• Data are expressed as the mean ± standard error of the mean. Insulinogenic index (IGI) = Δi30/Δg30. Cp-genic index (CGI) = Δcp30/Δg30. Disposition index = OGIS · IGI. Adaptation index = OGIS · CGI.

  • *

    P < 0.05 versus control TCF7L2 CT/TT.

  • ‡, †

    P < 0.05 versus control TCF7L2 CC.

  • P < 0.001 versus control TCF7L2 CT/TT.

  • §

    P < 0.001 versus control TCF7L2 CC.

OGIS (mL · min−1 · m−2)458.0 ± 19.6454.3 ± 14.10.812396.8 ± 16.1,§378.7 ± 12.8,§0.276
Hepatic insulin resistance716 ± 841,159 ± 970.0011,314 ± 1121,991 ± 183,§0.002
Hepatic extraction (%)76 ± 573 ± 40.89369 ± 575 ± 40.375
Insulinogenic index (μUinsulin · gmath image)190.7 ± 17.198.7 ± 10.70.0001130.3 ± 13.662.1 ± 10.1*,0.0001
Cp-genic index (ngC-pep · gmath image)687.3 ± 46.4536.2 ± 29.00.004539.1 ± 53.5402.6 ± 23.6*,0.009
Disposition index (μUinsulin · gmath image · mL−1 · m−2)87,109 ± 3,50646,015 ± 2,3090.000251,749 ± 3,98325,720 ± 2,776,§0.0001
Adaptation index (ngC-pep · gmath image · mL−1 · m−2)316,498 ± 27,191249,528 ± 11,1920.008217,586 ± 28,763*152,715 ± 11,689,§0.004
Incretin effect (%)75.38 ± 4.0155.08 ± 2.010.000565.87 ± 3.1150.81 ± 2.29*,0.008

Oral Fat Tolerance Test.

Apolipoprotein E genotype distribution did not differ between NASH and controls and between different TCF genotypes in NASH. Postprandial plasma Tg, LDL-conjugated diene, and VLDL subfraction responses of both intestinal and hepatic origin were higher in NASH than in controls. Within patients and controls, plasma Tg, oxLDL, and VLDL subfraction responses were higher in TCF7L2 CT/TT than in CC carriers (Fig. 1A,B; Table 3). LDL cholesterol did not change throughout the test (data not shown).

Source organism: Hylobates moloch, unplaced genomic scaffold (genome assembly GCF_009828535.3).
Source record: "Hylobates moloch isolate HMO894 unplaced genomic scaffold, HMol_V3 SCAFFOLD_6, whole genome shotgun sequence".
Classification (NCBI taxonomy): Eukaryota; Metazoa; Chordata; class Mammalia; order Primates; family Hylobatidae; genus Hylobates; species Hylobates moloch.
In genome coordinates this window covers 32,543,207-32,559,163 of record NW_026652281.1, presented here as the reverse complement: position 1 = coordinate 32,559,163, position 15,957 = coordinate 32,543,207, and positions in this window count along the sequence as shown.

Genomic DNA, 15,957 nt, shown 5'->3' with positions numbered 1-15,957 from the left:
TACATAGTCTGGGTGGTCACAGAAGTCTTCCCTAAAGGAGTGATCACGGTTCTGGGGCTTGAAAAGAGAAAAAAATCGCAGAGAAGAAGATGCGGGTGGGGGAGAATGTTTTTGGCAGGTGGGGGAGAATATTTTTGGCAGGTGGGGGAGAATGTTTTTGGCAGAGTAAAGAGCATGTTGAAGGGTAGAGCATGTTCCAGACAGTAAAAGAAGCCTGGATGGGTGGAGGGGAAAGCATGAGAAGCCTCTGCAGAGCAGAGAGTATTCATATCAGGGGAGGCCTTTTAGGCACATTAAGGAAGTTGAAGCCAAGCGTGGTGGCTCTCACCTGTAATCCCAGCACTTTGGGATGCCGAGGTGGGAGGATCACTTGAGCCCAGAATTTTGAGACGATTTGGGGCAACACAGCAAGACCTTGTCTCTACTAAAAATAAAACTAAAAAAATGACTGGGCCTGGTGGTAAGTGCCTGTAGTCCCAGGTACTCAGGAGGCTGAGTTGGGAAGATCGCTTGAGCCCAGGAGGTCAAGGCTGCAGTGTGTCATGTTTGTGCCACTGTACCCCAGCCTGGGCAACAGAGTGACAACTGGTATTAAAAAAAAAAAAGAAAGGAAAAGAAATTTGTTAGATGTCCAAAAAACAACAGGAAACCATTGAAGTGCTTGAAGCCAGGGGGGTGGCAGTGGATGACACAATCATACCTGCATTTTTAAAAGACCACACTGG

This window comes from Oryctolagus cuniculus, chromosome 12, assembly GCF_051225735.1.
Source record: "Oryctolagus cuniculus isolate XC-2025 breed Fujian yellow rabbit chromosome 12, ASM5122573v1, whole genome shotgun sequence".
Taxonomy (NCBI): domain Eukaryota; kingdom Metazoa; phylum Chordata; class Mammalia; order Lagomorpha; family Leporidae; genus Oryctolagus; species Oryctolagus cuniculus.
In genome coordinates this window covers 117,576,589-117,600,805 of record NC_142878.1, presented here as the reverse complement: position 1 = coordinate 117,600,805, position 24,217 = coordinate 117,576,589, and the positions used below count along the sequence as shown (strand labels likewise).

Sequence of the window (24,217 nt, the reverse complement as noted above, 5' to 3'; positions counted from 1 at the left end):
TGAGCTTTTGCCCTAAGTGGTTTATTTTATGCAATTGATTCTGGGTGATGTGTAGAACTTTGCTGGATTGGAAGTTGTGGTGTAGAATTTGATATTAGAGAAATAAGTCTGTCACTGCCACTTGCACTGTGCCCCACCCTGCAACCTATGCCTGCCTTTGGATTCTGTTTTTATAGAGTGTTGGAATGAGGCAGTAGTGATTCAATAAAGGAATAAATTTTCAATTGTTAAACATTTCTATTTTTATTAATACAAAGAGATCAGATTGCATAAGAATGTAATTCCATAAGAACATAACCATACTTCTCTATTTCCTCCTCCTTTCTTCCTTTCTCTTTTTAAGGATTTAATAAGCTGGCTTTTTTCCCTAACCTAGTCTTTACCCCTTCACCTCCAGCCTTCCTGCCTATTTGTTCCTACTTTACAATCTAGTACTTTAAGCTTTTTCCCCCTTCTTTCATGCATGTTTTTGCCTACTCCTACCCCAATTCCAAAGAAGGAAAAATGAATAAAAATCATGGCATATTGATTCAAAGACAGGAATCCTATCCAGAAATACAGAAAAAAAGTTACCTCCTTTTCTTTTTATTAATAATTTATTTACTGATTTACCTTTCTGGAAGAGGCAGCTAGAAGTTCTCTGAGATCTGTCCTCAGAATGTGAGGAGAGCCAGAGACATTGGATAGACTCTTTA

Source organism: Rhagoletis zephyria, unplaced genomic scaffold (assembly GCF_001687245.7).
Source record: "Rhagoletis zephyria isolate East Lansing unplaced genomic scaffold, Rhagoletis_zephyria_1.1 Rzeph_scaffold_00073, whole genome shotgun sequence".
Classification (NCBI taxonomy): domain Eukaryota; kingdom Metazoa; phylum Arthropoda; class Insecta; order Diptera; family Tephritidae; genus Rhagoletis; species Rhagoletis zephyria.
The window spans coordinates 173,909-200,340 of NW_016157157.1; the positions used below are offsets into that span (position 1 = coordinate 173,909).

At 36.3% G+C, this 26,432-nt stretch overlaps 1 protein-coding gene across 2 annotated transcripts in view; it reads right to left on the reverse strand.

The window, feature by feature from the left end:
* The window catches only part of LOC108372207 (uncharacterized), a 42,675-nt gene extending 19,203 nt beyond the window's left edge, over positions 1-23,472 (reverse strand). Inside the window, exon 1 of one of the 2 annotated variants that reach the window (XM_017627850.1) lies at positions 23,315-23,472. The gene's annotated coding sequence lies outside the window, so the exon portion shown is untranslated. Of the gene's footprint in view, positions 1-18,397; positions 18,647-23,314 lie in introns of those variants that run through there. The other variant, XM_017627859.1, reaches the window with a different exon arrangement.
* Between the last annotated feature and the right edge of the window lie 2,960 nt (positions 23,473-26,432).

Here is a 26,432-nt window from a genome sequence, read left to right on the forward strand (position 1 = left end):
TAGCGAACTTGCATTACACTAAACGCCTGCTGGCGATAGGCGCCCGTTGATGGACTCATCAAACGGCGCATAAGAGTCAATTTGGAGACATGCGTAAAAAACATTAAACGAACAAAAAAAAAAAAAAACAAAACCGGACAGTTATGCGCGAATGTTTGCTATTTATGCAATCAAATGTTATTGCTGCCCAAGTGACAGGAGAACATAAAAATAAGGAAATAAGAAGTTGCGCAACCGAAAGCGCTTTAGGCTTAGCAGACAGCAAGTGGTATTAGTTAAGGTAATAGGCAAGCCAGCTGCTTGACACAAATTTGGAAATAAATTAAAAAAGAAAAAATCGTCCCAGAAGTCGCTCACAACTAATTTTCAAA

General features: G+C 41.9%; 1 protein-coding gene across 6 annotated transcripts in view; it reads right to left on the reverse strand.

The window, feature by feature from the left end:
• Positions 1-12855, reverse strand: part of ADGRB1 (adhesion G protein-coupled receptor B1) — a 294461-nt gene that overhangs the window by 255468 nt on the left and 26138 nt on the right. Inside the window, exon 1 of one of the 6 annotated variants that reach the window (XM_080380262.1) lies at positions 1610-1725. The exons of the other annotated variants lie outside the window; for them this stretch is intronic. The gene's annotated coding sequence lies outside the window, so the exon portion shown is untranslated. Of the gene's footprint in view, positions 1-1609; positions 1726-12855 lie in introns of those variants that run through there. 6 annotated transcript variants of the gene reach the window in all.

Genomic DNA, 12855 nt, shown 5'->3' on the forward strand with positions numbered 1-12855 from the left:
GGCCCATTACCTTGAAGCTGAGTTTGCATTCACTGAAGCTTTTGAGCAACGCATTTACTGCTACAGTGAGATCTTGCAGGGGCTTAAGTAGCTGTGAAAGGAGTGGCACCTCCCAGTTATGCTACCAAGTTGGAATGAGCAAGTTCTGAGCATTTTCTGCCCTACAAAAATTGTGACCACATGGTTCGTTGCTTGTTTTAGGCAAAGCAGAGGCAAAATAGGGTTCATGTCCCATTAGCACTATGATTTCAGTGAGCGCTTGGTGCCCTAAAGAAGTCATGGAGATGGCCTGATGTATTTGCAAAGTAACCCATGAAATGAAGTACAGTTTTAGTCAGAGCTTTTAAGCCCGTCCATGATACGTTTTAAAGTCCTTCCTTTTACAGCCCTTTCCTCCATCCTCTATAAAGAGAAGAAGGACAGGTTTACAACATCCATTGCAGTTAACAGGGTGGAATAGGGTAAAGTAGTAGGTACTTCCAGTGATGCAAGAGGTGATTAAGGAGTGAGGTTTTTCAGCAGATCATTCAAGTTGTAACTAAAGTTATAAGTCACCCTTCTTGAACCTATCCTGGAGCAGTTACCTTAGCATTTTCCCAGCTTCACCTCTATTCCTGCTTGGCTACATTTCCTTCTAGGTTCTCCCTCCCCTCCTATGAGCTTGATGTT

Figure 1.

Postprandial (A) Tg and (B) LDL-conjugated diene levels following a high-fat load in patients and controls, grouped according to TCF7L2 C/T genotype. Data are presented as the mean ± standard error of the mean. *P < 0.05 versus NASH TCF7L2 CC. P < 0.05 versus controls TCF7L2 CT/TT. P < 0.05 versus controls TCF7L2 CC.

Table 3. Oral Fat Load Parameters of Patients with NASH According to TCF7L2 rs7903146C/T Polymorphism
 ControlNASH
TCF CC (n = 17)TCF CT/TT (n = 17)P ValueTCFCC (n = 13)TCF TT/CT (n = 21)P Value
  • Data are expressed as the mean ± standard error of the mean.

  • *

    P < 0.05 versus control TCF7L2 CT/TT.

  • P < 0.05 versus control TCF7L2 CC.

  • P < 0.001 versus control TCF7L2 CT/TT.

  • §

    P < 0.001 versus control TCF7L2 CC.

Fasting Tg (mg/dL)81 ± 778 ± 60.74787 ± 1192 ± 100.731
IAUC Tg (mg/dL × hours)48 ± 20155 ± 310.020214 ± 38*,636 ± 42,§0.0001
Fasting VLDL1-apoB48 (mg/dL)2.28 ± 0.462.52 ± 0.510.6915.84 ± 1.53*,6.81 ± 1.04,§0.602
IAUC VLDL1-apoB48 (mg/dL × hours)1.84 ± 0.415.04 ± 0.840.00068.61 ± 2.69,§23.17 ± 2.56,§0.007
Fasting VLDL2-apoB48 (mg/dL)0.86 ± 0.280.230.61 ± 0.240.1731.68 ± 0.42*,1.96 ± 0.50,§0.369
IAUC VLDL2-apoB48 (mg/dL × hours)2.09 ± 0.283.31 ± 0.730.102.36 ± 0.41*6.94 ± 1.400.002
Fasting VLDL1-apoB100 (mg/dL)2.52 ± 0.512.28 ± 0.460.6916.32 ± 1.266.20 ± 1.760.791